Newsflash: those things teachers are rushing around doing? Most of them are inquiries! Certainly all the items listed above are. So, hang on a minute, teachers are actually too busy to do one of 'those' inquiries because they're wrapped up in ... inquiries? Yes! So many teachers seem to miss this point! Sometimes teachers feel as though they're running on empty but really, that constant investigation, creating, trialing - that's why they're are in the job right? It's why they don't want a mundane desk job! Inquiry is just teaching by another name. When I realised this - that 'inquiry' is my what I do, it was a huge mind-shift. So okay, the powers that be want to see I've identified a problem, thought about what I could do about it, researched a bit about it, tried out new ideas that ultimately 'fix' the problem. I do that all the time! So many teachers say, "we're doing this all the time anyway", but then proceed to kill themselves in the final weeks of the year making something up that looks like the type of inquiry management might want but isn't authentic at all. Teacher Inquiry is about the mess. It's about those moments when you're actually doing it. It's not about adopting the MSU policy later on just to tick the Deputy Principal's boxes!
'Tryflecting' - the crux of inquiry.
Many teachers believe their inquiry must end in success. It does not. This is another thing that puts many teachers off. It's about trial and error, trial and reflecting, tweaking, trialing again. It's about rolling with, and laughing at the stuff-ups and bragging about the "Nailed it!" moments. It's about being a normal person giving it all their best shots! I call this 'tryflecting', and it's the crux of inquiry - a portmanteau of 'trying' and 'reflecting'.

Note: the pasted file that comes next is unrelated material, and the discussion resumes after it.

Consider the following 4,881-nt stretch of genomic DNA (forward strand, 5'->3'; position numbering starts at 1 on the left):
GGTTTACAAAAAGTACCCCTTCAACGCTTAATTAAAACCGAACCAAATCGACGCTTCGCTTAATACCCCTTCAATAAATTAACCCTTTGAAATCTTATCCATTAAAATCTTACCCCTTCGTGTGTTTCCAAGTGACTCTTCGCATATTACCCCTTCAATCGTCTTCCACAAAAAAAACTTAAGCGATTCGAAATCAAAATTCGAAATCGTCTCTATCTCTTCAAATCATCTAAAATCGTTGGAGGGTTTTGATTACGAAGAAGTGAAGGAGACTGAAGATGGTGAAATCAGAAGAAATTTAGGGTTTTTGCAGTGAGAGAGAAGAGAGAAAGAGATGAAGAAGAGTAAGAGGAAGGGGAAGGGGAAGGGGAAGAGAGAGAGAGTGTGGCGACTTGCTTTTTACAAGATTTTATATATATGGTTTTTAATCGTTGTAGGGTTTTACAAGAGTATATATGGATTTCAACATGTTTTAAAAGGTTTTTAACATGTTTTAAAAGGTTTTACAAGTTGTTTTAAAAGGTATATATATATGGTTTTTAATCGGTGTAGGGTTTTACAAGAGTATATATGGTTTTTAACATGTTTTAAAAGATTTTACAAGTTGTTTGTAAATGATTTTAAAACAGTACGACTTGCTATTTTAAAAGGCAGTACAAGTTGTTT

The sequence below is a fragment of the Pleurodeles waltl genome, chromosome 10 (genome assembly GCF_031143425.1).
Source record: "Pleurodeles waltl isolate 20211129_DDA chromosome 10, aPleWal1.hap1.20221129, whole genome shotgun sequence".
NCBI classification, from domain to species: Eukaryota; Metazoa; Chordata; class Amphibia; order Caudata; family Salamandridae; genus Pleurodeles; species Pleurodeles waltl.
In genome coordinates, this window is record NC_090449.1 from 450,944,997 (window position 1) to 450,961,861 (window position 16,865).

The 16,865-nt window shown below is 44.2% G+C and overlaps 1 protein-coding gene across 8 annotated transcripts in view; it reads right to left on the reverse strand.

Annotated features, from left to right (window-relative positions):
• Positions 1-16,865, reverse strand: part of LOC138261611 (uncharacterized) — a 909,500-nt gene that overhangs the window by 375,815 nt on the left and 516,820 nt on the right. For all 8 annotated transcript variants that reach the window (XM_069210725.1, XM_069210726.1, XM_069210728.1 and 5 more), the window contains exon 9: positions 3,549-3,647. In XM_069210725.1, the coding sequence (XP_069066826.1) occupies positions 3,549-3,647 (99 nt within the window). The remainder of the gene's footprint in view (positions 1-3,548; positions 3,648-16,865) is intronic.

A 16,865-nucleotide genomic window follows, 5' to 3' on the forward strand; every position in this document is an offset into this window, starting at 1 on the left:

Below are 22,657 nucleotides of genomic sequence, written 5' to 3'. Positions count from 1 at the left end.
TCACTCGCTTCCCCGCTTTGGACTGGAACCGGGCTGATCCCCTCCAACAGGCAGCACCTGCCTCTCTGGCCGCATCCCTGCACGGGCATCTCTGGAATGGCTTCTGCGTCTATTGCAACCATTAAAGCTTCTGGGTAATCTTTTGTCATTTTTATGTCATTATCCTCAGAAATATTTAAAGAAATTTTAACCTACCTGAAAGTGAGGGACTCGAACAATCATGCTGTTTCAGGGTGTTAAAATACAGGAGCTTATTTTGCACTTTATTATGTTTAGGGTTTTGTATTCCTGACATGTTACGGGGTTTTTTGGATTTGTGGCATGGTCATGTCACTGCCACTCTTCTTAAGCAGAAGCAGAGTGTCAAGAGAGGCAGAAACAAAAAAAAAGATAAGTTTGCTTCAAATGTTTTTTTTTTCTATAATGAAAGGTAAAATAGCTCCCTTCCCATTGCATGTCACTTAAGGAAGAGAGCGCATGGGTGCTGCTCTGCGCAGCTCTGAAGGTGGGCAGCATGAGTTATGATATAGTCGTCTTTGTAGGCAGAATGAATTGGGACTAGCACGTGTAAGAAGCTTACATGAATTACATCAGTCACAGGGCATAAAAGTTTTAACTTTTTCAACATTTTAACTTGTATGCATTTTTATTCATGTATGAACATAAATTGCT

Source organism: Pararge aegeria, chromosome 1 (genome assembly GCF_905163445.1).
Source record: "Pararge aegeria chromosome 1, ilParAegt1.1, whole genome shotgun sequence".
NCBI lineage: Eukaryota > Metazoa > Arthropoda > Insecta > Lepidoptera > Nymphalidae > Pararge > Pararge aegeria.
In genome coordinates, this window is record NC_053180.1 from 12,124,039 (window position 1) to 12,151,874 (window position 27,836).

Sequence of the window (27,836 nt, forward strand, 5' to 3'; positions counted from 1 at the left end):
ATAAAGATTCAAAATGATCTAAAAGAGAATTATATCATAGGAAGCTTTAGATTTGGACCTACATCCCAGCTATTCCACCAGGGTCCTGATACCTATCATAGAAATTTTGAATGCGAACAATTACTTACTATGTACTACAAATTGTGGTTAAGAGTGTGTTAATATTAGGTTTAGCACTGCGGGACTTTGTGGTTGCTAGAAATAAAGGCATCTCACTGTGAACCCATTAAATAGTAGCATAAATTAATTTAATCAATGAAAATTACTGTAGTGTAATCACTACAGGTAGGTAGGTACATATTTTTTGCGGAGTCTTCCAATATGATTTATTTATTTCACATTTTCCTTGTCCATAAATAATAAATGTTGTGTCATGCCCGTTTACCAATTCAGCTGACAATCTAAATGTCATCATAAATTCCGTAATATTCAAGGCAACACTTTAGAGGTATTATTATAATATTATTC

So teachers just need a quick way to record one, or even a few, of these things either at the end of the year or as they go. Fed up with the 'pomp' and 'demands' one afternoon, I decided to do it my way - a realistic way. I knew what inquiry was all about, the steps, the process, but I'd never seen anything that put it all together in a form that could be grabbed and filled out. I'm a 'templates kid' - hate the blank page, happy to fill in boxes. So, on a scrap of paper...on top of piles of junk ... I figured out a way to be DAFT about inquiry. Here's the resulting template, and it's so easy to complete. Rows can be added or deleted, and of course, being electronic, boxes can go to any size so there's plenty of room to write more. This template has been used by teachers in several schools and it works.
Freedom and 'calm' came with making up my own 'DAFT' acronym to have a little fun to lighten the mood, and with making up my own vocabulary - 'tryflecting'. It came with the realisation that I didn't have 'nothing' for an inquiry, but many, many things I could record. It was really just a case of choosing which one. Done! Sorted. Easy. Fun. Meaningful.
But wait, there's more.
Teachers record their authentic inquiries, but where's the authentic audience?
What's EVER done with this information? And don't say it's proof for schools that their teachers are reflective. Any Head of Department or Senior Manager worth their salt is having constant conversations with teachers, so they know their staff is performing - learning on the go, striving to do it better, helping each other. Teachers shouldn't be recording inquiries just to tick boxes. That's a waste of time. It's also a waste of valuable strategies and resources when all that recording is lost.
So...what if there was a quick way to record inquiries (and upload resources if desired) online? Such a website would be a strategy and resource bank that, with a quick search, could provide teachers with exactly what they need just when they need it - real ones, doable things that have been proven to work by Joe Bloggs teacher in your average classroom. Email addresses could be added if teachers were comfortable so that if others wanted to know more the 'author' could be contacted. Subject associations, have you considered organising a website like this? Schools - how about designing your own? How inspiring would it be to be able to look at what your colleagues are doing? (Okay, it might be a little bit scary.)
Food for thought! Meantime:
If you want to grab the flashed up version of the Teaching Council's Quality Practice Template for your Department or Staff Meetings (meant to be completed collaboratively) get it here under Administration on our page of FREE stuff.
If you want to grab an easy guide to teacher inquiry (includes the DAFT template) for you or your staff get it here. Yes, you can share one purchase with all your staff because I think it's important to get real about inquiry!
Don't be a plonker about Teacher Inquiry. It's about experimentation and FUN!